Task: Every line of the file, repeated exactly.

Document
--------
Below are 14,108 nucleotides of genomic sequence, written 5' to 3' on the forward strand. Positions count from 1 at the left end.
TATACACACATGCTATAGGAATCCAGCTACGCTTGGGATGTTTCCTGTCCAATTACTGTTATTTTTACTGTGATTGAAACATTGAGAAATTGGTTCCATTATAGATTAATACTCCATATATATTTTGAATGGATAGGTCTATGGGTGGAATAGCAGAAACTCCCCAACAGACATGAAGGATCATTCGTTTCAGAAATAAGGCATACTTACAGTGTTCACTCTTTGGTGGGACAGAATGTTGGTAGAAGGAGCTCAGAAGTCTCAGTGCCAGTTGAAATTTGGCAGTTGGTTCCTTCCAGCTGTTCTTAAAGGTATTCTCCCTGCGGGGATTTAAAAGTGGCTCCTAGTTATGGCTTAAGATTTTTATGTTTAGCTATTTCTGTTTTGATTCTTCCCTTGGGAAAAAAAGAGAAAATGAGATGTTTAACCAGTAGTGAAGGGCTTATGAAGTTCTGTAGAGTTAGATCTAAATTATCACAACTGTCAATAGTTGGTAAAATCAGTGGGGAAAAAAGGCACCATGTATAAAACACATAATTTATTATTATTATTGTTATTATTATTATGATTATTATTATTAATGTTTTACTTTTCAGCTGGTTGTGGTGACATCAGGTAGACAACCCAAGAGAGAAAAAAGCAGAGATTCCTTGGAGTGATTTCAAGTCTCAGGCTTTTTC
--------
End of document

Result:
Below are 14,108 nucleotides of genomic sequence, written 5' to 3' on the forward strand. Positions count from 1 at the left end.
TATACACACATGCTATAGGAATCCAGCTACGCTTGGGATGTTTCCTGTCCAATTACTGTTATTTTTACTGTGATTGAAACATTGAGAAATTGGTTCCATTATAGATTAATACTCCATATATATTTTGAATGGATAGGTCTATGGGTGGAATAGCAGAAACTCCCCAACAGACATGAAGGATCATTCGTTTCAGAAATAAGGCATACTTACAGTGTTCACTCTTTGGTGGGACAGAATGTTGGTAGAAGGAGCTCAGAAGTCTCAGTGCCAGTTGAAATTTGGCAGTTGGTTCCTTCCAGCTGTTCTTAAAGGTATTCTCCCTGCGGGGATTTAAAAGTGGCTCCTAGTTATGGCTTAAGATTTTTATGTTTAGCTATTTCTGTTTTGATTCTTCCCTTGGGAAAAAAAGAGAAAATGAGATGTTTAACCAGTAGTGAAGGGCTTATGAAGTTCTGTAGAGTTAGATCTAAATTATCACAACTGTCAATAGTTGGTAAAATCAGTGGGGAAAAAAGGCACCATGTATAAAACACATAATTTATTATTATTATTGTTATTATTATTATGATTATTATTATTAATGTTTTACTTTTCAGCTGGTTGTGGTGACATCAGGTAGACAACCCAAGAGAGAAAAAAGCAGAGATTCCTTGGAGTGATTTCAAGTCTCAGGCTTTTTC